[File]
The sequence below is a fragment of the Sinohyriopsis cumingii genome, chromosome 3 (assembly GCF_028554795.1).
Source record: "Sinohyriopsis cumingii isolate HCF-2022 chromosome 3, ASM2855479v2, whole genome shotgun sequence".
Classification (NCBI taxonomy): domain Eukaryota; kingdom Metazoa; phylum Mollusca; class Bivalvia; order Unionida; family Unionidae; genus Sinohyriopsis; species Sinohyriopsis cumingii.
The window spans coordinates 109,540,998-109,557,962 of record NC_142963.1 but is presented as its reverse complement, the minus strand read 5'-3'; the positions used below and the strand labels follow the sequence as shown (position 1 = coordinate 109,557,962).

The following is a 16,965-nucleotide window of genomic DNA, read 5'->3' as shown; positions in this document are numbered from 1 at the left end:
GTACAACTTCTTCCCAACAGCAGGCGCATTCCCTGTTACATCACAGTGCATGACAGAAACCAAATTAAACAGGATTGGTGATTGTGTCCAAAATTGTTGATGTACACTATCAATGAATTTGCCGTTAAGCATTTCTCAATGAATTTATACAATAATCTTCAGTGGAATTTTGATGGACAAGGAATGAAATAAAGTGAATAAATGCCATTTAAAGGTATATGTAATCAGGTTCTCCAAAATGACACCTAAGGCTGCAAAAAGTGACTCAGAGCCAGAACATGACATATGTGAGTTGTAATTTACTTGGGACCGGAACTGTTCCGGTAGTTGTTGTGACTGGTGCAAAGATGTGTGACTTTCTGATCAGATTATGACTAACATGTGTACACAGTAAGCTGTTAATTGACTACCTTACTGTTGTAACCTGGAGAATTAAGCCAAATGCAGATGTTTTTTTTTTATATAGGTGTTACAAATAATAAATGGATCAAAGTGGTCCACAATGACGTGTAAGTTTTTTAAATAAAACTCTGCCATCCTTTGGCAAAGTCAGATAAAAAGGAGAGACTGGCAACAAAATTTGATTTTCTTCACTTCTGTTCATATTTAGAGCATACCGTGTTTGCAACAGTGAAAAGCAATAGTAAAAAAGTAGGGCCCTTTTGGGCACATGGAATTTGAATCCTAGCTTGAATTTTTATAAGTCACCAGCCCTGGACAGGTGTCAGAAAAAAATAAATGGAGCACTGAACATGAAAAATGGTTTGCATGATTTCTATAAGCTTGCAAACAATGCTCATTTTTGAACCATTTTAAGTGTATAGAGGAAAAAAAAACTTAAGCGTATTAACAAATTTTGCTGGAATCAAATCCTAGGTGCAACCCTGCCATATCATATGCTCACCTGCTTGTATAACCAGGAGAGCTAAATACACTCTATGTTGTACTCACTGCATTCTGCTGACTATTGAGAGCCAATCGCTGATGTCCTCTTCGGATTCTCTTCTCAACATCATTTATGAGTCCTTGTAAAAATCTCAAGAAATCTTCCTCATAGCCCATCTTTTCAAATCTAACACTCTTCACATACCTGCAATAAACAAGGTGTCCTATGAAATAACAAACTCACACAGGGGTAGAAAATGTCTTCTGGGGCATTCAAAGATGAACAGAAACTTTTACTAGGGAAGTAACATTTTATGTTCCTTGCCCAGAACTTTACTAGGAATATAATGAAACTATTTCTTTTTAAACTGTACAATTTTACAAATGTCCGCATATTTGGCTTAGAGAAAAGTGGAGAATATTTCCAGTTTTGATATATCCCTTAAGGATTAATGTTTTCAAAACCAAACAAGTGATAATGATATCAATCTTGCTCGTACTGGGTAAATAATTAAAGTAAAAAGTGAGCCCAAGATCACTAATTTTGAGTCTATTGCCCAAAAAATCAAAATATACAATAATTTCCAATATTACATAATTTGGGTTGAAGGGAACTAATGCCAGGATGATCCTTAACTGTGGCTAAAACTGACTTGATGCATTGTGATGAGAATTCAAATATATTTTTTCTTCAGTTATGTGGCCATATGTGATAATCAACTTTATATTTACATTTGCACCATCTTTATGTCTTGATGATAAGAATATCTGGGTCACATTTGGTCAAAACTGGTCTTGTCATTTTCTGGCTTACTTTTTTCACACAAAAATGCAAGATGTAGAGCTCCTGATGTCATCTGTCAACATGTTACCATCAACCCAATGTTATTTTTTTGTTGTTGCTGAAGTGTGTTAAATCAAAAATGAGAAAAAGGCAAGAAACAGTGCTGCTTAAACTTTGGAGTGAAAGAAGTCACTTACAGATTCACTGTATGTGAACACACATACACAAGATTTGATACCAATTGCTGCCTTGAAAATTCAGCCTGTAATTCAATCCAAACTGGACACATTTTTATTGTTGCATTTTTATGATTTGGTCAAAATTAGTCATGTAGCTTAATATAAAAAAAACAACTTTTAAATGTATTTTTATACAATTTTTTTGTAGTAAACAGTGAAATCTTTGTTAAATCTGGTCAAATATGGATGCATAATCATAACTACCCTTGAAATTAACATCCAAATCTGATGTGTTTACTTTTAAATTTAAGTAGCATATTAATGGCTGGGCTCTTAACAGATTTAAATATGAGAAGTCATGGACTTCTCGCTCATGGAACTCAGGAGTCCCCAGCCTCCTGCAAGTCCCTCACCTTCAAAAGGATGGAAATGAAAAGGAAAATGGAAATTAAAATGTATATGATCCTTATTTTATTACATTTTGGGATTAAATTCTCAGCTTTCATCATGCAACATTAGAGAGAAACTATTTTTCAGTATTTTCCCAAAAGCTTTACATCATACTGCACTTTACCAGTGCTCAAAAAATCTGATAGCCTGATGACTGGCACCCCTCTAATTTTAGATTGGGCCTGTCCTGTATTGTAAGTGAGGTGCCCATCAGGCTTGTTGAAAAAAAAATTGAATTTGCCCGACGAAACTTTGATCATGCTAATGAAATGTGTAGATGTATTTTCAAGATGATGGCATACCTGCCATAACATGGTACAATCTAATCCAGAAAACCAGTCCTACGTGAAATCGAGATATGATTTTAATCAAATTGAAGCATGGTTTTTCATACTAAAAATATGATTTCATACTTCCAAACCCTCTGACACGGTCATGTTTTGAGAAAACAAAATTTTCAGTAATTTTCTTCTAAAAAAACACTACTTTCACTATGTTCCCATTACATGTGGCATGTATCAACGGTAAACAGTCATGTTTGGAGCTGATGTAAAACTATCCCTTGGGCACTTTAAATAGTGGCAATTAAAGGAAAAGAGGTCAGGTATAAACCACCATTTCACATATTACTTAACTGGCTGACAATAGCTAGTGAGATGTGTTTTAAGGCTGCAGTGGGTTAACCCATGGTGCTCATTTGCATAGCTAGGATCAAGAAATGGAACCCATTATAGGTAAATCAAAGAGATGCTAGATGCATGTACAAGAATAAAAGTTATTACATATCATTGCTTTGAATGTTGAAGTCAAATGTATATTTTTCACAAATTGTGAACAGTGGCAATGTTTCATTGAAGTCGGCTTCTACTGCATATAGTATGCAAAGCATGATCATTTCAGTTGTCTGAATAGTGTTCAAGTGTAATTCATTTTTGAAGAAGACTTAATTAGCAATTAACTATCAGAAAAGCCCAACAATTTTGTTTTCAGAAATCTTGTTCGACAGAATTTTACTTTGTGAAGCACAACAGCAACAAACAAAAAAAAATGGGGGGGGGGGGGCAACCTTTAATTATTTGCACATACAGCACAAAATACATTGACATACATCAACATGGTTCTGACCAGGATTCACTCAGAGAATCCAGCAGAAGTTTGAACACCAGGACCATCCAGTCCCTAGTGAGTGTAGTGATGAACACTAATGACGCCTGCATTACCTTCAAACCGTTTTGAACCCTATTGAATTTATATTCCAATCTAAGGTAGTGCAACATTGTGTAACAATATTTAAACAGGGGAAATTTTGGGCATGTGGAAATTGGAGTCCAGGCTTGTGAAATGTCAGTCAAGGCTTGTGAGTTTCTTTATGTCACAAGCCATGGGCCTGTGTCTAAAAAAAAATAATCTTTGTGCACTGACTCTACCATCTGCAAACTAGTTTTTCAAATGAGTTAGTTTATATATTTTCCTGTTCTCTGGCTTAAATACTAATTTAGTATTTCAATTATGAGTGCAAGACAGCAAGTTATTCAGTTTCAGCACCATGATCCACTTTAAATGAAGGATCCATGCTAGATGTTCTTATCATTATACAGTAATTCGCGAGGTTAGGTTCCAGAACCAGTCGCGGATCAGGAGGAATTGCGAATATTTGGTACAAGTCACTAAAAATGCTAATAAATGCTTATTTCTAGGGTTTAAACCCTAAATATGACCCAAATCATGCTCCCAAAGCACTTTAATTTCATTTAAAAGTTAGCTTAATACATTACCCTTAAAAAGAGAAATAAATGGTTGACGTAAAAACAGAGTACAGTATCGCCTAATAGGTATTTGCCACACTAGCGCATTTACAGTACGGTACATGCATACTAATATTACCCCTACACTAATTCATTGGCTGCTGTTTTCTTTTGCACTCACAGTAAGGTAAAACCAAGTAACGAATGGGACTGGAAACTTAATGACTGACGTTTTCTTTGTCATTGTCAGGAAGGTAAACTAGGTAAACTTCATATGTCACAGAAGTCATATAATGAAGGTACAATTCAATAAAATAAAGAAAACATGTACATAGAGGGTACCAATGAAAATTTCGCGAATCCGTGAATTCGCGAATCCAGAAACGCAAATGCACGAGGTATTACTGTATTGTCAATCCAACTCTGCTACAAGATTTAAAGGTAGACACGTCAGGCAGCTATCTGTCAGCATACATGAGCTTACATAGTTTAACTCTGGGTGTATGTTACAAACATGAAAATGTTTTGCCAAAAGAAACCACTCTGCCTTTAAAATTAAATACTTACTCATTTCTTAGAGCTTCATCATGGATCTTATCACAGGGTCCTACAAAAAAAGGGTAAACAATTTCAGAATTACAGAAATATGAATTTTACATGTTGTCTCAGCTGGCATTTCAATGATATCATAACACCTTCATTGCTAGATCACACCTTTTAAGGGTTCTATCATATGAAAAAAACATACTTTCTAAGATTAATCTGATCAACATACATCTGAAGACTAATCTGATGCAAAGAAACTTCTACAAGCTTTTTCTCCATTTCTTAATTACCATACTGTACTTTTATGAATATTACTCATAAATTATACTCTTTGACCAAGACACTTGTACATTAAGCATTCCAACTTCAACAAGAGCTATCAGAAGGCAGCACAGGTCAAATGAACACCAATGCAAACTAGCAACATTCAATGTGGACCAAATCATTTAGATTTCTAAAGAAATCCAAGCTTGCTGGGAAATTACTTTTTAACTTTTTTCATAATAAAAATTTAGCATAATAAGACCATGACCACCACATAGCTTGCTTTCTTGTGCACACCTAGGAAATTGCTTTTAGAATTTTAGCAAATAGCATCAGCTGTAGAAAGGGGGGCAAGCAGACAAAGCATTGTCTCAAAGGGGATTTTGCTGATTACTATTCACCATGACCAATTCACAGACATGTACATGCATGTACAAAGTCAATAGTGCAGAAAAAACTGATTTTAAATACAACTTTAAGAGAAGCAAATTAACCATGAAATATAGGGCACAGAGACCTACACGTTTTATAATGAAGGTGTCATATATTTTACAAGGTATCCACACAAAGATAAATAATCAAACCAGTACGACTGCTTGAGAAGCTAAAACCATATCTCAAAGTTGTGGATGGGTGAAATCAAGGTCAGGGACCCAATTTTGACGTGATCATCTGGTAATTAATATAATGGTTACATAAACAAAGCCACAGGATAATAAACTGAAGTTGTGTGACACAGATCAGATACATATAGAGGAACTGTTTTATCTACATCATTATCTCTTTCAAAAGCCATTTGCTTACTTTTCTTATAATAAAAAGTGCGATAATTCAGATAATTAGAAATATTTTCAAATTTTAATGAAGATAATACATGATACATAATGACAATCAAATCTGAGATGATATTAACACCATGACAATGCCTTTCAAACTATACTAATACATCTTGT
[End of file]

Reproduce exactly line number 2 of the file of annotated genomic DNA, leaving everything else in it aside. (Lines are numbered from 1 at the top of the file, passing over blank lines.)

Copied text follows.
Source record: "Sinohyriopsis cumingii isolate HCF-2022 chromosome 3, ASM2855479v2, whole genome shotgun sequence".